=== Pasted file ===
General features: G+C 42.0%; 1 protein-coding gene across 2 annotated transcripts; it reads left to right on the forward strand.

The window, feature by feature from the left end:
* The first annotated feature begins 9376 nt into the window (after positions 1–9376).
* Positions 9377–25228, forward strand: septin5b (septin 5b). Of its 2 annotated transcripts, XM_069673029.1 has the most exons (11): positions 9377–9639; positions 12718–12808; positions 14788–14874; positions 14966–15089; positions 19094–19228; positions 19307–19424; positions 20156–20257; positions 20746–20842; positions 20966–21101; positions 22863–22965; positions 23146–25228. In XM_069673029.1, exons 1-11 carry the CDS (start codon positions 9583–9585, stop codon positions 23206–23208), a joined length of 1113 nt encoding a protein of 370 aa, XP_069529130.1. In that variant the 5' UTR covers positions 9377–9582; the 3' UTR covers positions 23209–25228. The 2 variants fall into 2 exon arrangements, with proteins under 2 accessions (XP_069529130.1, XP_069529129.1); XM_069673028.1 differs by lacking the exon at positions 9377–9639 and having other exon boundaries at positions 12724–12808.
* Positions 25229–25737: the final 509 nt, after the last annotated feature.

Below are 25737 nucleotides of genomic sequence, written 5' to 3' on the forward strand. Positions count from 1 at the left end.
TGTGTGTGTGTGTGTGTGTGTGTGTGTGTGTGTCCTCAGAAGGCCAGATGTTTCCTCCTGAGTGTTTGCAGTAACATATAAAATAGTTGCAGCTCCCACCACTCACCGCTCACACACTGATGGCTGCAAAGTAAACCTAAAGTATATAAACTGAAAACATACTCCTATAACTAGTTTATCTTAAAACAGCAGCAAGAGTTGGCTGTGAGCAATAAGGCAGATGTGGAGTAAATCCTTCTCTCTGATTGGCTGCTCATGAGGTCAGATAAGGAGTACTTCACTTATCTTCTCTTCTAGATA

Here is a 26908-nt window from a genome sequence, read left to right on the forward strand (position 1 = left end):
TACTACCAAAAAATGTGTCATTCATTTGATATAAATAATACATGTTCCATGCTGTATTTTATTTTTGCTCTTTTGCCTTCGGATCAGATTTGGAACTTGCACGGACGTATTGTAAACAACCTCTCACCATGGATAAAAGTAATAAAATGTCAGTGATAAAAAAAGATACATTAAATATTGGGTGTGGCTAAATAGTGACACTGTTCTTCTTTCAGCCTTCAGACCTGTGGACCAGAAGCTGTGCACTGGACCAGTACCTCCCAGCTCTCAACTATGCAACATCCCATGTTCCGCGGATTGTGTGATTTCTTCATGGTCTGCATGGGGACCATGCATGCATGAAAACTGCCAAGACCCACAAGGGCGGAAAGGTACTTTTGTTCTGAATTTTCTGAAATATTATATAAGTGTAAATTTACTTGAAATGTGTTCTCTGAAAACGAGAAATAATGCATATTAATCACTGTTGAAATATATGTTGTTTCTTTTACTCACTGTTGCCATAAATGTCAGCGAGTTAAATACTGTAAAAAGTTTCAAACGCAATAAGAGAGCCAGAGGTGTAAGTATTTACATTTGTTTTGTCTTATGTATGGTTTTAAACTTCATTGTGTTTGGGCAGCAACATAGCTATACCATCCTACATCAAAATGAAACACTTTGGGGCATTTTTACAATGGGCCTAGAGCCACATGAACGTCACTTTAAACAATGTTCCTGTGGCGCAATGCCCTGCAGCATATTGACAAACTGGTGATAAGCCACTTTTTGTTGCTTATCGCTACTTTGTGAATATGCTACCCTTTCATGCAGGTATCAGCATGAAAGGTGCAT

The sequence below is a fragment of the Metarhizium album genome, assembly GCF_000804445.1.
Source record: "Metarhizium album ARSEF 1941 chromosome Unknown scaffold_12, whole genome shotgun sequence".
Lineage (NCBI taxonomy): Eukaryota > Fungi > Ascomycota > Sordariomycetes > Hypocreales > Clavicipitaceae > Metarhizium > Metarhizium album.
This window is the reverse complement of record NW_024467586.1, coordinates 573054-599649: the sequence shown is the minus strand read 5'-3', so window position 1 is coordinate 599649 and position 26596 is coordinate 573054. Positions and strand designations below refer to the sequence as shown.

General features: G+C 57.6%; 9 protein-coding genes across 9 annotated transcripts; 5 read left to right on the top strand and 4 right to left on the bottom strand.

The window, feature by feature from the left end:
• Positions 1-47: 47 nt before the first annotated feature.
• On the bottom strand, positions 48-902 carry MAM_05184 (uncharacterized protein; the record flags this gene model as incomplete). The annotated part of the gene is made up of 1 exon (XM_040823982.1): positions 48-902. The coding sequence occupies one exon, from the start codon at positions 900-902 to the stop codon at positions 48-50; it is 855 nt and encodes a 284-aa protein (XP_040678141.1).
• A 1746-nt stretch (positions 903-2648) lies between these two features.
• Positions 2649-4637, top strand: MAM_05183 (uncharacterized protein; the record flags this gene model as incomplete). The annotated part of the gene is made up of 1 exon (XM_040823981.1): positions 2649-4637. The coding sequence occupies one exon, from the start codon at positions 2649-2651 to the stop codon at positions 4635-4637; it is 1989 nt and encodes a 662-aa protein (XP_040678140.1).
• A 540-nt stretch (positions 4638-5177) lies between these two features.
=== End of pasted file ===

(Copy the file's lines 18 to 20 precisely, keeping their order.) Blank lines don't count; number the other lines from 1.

• A 1746-nt stretch (positions 903-2648) lies between these two features.
• Positions 2649-4637, top strand: MAM_05183 (uncharacterized protein; the record flags this gene model as incomplete). The annotated part of the gene is made up of 1 exon (XM_040823981.1): positions 2649-4637. The coding sequence occupies one exon, from the start codon at positions 2649-2651 to the stop codon at positions 4635-4637; it is 1989 nt and encodes a 662-aa protein (XP_040678140.1).
• A 540-nt stretch (positions 4638-5177) lies between these two features.